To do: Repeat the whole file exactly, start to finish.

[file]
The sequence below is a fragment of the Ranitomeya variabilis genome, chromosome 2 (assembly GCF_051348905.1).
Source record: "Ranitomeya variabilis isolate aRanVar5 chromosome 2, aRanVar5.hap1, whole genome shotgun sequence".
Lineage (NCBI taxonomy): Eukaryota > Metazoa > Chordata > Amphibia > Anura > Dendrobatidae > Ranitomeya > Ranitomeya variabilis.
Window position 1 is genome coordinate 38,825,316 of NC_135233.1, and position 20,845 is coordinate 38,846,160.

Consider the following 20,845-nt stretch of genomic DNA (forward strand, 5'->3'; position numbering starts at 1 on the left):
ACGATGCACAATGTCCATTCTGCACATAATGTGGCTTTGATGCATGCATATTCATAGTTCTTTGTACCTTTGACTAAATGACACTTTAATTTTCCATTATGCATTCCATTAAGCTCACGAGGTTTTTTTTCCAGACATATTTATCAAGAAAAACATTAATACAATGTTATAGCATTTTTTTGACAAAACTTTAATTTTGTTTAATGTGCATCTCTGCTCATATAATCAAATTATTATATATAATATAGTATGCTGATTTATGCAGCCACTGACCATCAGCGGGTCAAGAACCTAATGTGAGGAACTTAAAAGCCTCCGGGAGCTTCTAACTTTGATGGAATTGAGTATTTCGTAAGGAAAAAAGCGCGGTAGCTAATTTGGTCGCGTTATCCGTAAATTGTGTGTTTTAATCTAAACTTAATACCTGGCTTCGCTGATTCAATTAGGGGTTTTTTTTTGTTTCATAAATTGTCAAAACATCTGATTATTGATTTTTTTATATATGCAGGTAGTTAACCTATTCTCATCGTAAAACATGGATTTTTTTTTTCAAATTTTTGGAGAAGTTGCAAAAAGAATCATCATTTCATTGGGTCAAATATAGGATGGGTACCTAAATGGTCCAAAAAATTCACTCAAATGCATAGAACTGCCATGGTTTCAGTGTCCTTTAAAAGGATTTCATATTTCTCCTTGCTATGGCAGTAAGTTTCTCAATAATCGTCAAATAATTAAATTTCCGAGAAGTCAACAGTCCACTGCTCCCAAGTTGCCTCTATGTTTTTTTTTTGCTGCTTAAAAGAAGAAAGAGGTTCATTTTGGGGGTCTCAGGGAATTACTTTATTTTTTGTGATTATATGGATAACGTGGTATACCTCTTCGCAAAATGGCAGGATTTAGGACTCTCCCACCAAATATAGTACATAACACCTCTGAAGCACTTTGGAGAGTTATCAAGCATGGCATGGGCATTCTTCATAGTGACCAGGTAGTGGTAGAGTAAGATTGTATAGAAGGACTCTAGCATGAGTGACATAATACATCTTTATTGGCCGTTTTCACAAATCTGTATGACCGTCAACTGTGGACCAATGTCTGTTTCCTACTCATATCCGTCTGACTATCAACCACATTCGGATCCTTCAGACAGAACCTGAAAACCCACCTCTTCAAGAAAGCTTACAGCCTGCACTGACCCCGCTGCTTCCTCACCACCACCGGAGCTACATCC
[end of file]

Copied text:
The sequence below is a fragment of the Ranitomeya variabilis genome, chromosome 2 (assembly GCF_051348905.1).
Source record: "Ranitomeya variabilis isolate aRanVar5 chromosome 2, aRanVar5.hap1, whole genome shotgun sequence".
Lineage (NCBI taxonomy): Eukaryota > Metazoa > Chordata > Amphibia > Anura > Dendrobatidae > Ranitomeya > Ranitomeya variabilis.
Window position 1 is genome coordinate 38,825,316 of NC_135233.1, and position 20,845 is coordinate 38,846,160.

Consider the following 20,845-nt stretch of genomic DNA (forward strand, 5'->3'; position numbering starts at 1 on the left):
ACGATGCACAATGTCCATTCTGCACATAATGTGGCTTTGATGCATGCATATTCATAGTTCTTTGTACCTTTGACTAAATGACACTTTAATTTTCCATTATGCATTCCATTAAGCTCACGAGGTTTTTTTTCCAGACATATTTATCAAGAAAAACATTAATACAATGTTATAGCATTTTTTTGACAAAACTTTAATTTTGTTTAATGTGCATCTCTGCTCATATAATCAAATTATTATATATAATATAGTATGCTGATTTATGCAGCCACTGACCATCAGCGGGTCAAGAACCTAATGTGAGGAACTTAAAAGCCTCCGGGAGCTTCTAACTTTGATGGAATTGAGTATTTCGTAAGGAAAAAAGCGCGGTAGCTAATTTGGTCGCGTTATCCGTAAATTGTGTGTTTTAATCTAAACTTAATACCTGGCTTCGCTGATTCAATTAGGGGTTTTTTTTTGTTTCATAAATTGTCAAAACATCTGATTATTGATTTTTTTATATATGCAGGTAGTTAACCTATTCTCATCGTAAAACATGGATTTTTTTTTTCAAATTTTTGGAGAAGTTGCAAAAAGAATCATCATTTCATTGGGTCAAATATAGGATGGGTACCTAAATGGTCCAAAAAATTCACTCAAATGCATAGAACTGCCATGGTTTCAGTGTCCTTTAAAAGGATTTCATATTTCTCCTTGCTATGGCAGTAAGTTTCTCAATAATCGTCAAATAATTAAATTTCCGAGAAGTCAACAGTCCACTGCTCCCAAGTTGCCTCTATGTTTTTTTTTTGCTGCTTAAAAGAAGAAAGAGGTTCATTTTGGGGGTCTCAGGGAATTACTTTATTTTTTGTGATTATATGGATAACGTGGTATACCTCTTCGCAAAATGGCAGGATTTAGGACTCTCCCACCAAATATAGTACATAACACCTCTGAAGCACTTTGGAGAGTTATCAAGCATGGCATGGGCATTCTTCATAGTGACCAGGTAGTGGTAGAGTAAGATTGTATAGAAGGACTCTAGCATGAGTGACATAATACATCTTTATTGGCCGTTTTCACAAATCTGTATGACCGTCAACTGTGGACCAATGTCTGTTTCCTACTCATATCCGTCTGACTATCAACCACATTCGGATCCTTCAGACAGAACCTGAAAACCCACCTCTTCAAGAAAGCTTACAGCCTGCACTGACCCCGCTGCTTCCTCACCACCACCGGAGCTACATCC